Political climate having an impact on generosity

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  • Nearly 7 in 10 Americans have extended an act of generosity in 2017 as a direct result of the current political climate
  • Adults ages 18-34 and ages 65+ are more likely than those ages 55-64 to have extended an act of generosity this year
Zambian girl looking up with Christmas lights in background.

SEATTLE, WA (December 19, 2017) – This season of political division is prompting many Americans to respond with acts of generosity.

According to World Vision’s annual Holiday Giving Survey, conducted online by Harris Poll among more than 2,000 U.S. adults, the majority of Americans (69%) have extended an act of generosity this year as a result of current political climate in the U.S.

Adults ages 18-34 and ages 65+ are more likely than those ages 55-64 to have extended an act of generosity this year as a result of the current political climate in the U.S. (73% and 71% vs. 62%).

World Vision Holiday Giving Survey results
Other interesting findings from the survey include:

  • Roughly a third of Americans (34%) made a financial donation to a disaster relief cause in 2017 while nearly 3 in 10 have encouraged someone else to extend an act of generosity (29%) or say someone has extended an act of generosity towards them (29%) in 2017.
  • Roughly two-thirds of Americans (65%) believe the current political climate in the U.S. has caused some Americans to become less generous.
  • The majority of Americans (88%) consider themselves a generous person.
  • Nearly half of Americans (46%) believe Americans, overall, are more generous now than they were two years ago.

World Vision has encouraged it supporters to participate in its #ShineBright movement, a bold effort to spark more than a million acts of generosity before New Year’s Day.

“Giving is good for our souls, and Americans understand that,” said Rich Stearns, World Vision U.S. president. “I’m not surprised that a time of division in our country sparks ’the better angels of our nature,’ as Abraham Lincoln spoke about, by caring for each other and reaching out to those in need.”

7 year-end charitable giving tips you might not know
Many people use the last week between Christmas and New Year’s to make charitable donations that can help with their tax bill, but year-end giving doesn’t have to mean last-minute. We all want to be wise with our financial gifts. Here are some ideas to maximize your impact and minimize your 2017 tax bill as you make a difference for children and families in need.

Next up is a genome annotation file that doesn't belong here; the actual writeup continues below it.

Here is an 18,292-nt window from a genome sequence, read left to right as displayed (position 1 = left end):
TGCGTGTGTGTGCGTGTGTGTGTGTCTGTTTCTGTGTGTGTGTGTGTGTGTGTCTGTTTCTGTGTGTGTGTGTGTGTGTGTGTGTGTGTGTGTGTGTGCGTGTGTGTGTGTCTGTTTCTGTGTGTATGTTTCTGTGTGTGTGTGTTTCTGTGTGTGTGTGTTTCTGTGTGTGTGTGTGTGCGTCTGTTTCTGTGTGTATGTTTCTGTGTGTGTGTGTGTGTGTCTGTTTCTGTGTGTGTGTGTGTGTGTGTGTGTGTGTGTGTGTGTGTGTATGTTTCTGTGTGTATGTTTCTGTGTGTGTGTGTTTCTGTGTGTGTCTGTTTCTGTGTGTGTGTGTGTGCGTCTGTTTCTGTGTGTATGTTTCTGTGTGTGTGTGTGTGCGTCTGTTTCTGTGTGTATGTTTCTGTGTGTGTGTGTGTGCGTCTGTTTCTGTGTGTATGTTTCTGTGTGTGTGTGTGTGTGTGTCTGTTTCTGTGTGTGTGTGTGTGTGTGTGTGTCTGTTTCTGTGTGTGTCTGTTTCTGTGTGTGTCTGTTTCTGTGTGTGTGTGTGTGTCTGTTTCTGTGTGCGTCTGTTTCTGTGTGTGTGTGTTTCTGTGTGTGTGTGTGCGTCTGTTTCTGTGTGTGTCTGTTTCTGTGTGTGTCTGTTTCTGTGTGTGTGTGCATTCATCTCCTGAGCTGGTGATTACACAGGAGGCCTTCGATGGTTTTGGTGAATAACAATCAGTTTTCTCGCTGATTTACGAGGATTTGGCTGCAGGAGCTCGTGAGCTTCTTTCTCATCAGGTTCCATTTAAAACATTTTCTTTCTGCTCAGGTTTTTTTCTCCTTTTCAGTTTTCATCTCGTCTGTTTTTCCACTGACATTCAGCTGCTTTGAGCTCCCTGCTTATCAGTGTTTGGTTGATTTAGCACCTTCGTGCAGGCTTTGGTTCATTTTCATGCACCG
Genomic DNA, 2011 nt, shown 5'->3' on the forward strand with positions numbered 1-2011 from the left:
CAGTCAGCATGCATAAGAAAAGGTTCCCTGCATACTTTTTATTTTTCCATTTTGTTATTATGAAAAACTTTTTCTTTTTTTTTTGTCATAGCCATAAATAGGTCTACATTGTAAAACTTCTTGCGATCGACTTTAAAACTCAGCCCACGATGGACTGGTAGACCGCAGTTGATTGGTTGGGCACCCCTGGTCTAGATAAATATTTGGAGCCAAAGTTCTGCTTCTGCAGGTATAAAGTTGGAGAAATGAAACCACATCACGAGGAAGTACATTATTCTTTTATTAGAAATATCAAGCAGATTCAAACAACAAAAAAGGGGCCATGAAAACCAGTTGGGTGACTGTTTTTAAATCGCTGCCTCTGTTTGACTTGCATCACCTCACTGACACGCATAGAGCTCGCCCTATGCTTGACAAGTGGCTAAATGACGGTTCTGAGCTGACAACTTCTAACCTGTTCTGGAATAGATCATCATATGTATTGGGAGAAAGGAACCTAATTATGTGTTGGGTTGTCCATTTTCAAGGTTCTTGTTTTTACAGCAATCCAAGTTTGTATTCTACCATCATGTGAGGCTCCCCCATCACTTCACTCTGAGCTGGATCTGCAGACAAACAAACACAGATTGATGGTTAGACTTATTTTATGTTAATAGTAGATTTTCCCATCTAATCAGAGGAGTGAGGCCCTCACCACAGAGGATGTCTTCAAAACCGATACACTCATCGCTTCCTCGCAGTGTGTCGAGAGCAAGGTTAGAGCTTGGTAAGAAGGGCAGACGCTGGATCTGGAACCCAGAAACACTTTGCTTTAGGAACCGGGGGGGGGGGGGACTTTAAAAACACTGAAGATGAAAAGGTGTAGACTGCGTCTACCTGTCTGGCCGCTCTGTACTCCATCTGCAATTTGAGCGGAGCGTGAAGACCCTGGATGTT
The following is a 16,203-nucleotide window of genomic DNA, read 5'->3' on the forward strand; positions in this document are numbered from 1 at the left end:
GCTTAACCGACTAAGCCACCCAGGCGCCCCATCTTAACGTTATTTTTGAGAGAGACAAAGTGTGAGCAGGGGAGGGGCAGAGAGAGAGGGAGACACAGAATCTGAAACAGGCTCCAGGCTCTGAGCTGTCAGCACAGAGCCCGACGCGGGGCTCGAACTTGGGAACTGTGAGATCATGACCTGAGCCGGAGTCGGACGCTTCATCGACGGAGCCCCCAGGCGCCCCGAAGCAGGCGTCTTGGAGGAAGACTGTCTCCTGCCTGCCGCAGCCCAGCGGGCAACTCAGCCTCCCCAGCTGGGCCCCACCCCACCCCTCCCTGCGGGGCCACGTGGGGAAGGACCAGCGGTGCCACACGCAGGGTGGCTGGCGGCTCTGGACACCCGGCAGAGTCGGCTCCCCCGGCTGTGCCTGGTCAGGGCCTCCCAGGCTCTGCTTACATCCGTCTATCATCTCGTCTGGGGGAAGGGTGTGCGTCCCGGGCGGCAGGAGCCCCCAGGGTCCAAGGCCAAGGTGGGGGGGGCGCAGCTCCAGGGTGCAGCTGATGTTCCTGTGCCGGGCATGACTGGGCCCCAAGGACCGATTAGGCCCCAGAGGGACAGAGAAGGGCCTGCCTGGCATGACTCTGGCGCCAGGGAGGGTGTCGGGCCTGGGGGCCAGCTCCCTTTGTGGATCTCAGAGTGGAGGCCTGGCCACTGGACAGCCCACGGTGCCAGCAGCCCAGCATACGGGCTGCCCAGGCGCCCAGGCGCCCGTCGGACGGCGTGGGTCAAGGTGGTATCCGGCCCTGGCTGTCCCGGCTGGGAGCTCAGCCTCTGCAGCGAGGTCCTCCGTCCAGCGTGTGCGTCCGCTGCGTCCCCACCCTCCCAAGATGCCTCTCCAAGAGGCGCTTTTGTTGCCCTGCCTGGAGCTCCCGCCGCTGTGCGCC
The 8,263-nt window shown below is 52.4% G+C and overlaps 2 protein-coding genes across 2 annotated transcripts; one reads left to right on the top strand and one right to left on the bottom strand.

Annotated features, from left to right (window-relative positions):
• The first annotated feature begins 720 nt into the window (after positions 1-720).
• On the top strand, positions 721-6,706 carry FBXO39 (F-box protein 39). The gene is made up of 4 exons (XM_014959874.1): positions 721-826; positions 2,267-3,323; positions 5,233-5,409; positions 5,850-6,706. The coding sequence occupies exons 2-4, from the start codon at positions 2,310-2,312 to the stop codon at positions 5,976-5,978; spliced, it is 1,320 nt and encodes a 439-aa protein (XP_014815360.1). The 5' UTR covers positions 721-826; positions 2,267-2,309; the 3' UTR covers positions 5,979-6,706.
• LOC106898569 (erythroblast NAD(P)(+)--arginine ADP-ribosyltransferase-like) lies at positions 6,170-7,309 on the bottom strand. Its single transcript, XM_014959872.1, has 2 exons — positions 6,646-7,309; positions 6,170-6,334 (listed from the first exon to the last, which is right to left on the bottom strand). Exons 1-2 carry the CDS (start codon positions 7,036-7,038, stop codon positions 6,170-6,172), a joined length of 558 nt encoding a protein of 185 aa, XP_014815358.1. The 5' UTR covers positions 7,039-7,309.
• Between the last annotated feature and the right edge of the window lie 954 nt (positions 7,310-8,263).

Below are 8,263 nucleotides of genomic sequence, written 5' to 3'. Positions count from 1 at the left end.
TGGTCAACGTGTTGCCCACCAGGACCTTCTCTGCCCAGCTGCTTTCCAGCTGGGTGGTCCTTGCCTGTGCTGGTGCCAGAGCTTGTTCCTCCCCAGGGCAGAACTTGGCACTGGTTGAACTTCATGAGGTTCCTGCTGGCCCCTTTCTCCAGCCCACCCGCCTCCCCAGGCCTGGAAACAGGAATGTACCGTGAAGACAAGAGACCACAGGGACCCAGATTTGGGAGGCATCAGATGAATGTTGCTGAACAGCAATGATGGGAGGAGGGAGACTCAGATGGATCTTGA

1. Keep it simple: Give to an organization’s general or Where Most Needed fund and allow them to choose the best way to use it.
  2. Pay it forward: Select a monthly donation like child sponsorship to give the gift that keeps on giving.
  3. Give someone else’s money: Find out if your employer offers matching donations to double your impact.
  4. Forget your checkbook: Donate personal property rather than financial gifts.
  5. “Double” your tax break: Donate assets like stock or real estate and earn a charitable deduction while eliminating the capital gains tax on the appreciation.
  6. Let the charity handle the details: Open a Donor Advised Fund and let the charity handle the details.
  7. Remember the deadline: Gifts must be completed by December 31, 2017, to receive a tax break.

You don’t have to spend a fortune to help a family
The World Vision Gift Catalog gives donors over 100 ways to join the movement to end extreme poverty with life-saving gifts such as child sponsorship that make a tangible impact on families in need. Shoppers don’t have to spend a fortune to shine bright in a child’s life this holiday season – gifts range from $16 to $39,000. In 2016 alone, more than 112,000 people donated more than 274,000 items from the Christian humanitarian organization’s Gift Catalog.

To order from the World Vision Gift Catalog, visit www.worldvisiongifts.org or call 1-855-WV-GIFTS.

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About the World Vision Holiday Giving Survey
This survey was conducted online within the United States by Harris Poll on behalf of World Vision from November 9-13, 2017, among 2,188 U.S. adults ages 18 and older. This online survey is not based on a probability sample and therefore no estimate of theoretical sampling error can be calculated. For complete survey methodology, including weighting variables, please contact Johnny Cruz ([email protected], +1.206.653.4589).

About World Vision:
World Vision is a Christian humanitarian organization conducting relief, development, and advocacy activities in its work with children, families, and their communities in nearly 100 countries to help them reach their full potential by tackling the causes of poverty and injustice. World Vision serves all people regardless of religion, race, ethnicity, or gender. For more information, please visit www.WorldVision.org/media-center/ or on Twitter @WorldVisionUSA.